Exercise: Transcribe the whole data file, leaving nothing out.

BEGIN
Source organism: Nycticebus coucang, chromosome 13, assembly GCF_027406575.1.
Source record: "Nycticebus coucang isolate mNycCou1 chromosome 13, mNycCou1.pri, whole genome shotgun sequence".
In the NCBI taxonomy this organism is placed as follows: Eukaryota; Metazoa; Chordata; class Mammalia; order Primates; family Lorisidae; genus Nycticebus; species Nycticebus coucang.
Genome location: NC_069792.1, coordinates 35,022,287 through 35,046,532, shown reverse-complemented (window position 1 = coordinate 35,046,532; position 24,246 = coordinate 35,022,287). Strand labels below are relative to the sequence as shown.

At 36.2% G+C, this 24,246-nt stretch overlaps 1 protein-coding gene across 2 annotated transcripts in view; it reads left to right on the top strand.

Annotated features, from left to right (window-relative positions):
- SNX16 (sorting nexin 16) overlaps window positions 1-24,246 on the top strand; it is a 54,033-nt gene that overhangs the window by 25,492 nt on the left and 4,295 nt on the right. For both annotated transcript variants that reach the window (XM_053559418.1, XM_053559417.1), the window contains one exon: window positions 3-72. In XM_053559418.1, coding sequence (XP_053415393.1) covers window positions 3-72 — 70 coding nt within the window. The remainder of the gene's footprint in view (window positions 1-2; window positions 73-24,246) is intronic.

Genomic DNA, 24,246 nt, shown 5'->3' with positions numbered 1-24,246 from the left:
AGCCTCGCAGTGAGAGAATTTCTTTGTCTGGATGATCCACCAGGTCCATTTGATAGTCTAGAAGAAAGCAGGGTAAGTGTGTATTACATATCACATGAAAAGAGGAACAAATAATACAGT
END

Source organism: Nycticebus coucang, chromosome 13, assembly GCF_027406575.1.
Source record: "Nycticebus coucang isolate mNycCou1 chromosome 13, mNycCou1.pri, whole genome shotgun sequence".
In the NCBI taxonomy this organism is placed as follows: Eukaryota; Metazoa; Chordata; class Mammalia; order Primates; family Lorisidae; genus Nycticebus; species Nycticebus coucang.
Genome location: NC_069792.1, coordinates 35,022,287 through 35,046,532, shown reverse-complemented (window position 1 = coordinate 35,046,532; position 24,246 = coordinate 35,022,287). Strand labels below are relative to the sequence as shown.

At 36.2% G+C, this 24,246-nt stretch overlaps 1 protein-coding gene across 2 annotated transcripts in view; it reads left to right on the top strand.

Annotated features, from left to right (window-relative positions):
- SNX16 (sorting nexin 16) overlaps window positions 1-24,246 on the top strand; it is a 54,033-nt gene that overhangs the window by 25,492 nt on the left and 4,295 nt on the right. For both annotated transcript variants that reach the window (XM_053559418.1, XM_053559417.1), the window contains one exon: window positions 3-72. In XM_053559418.1, coding sequence (XP_053415393.1) covers window positions 3-72 — 70 coding nt within the window. The remainder of the gene's footprint in view (window positions 1-2; window positions 73-24,246) is intronic.

Genomic DNA, 24,246 nt, shown 5'->3' with positions numbered 1-24,246 from the left:
AGCCTCGCAGTGAGAGAATTTCTTTGTCTGGATGATCCACCAGGTCCATTTGATAGTCTAGAAGAAAGCAGGGTAAGTGTGTATTACATATCACATGAAAAGAGGAACAAATAATACAGT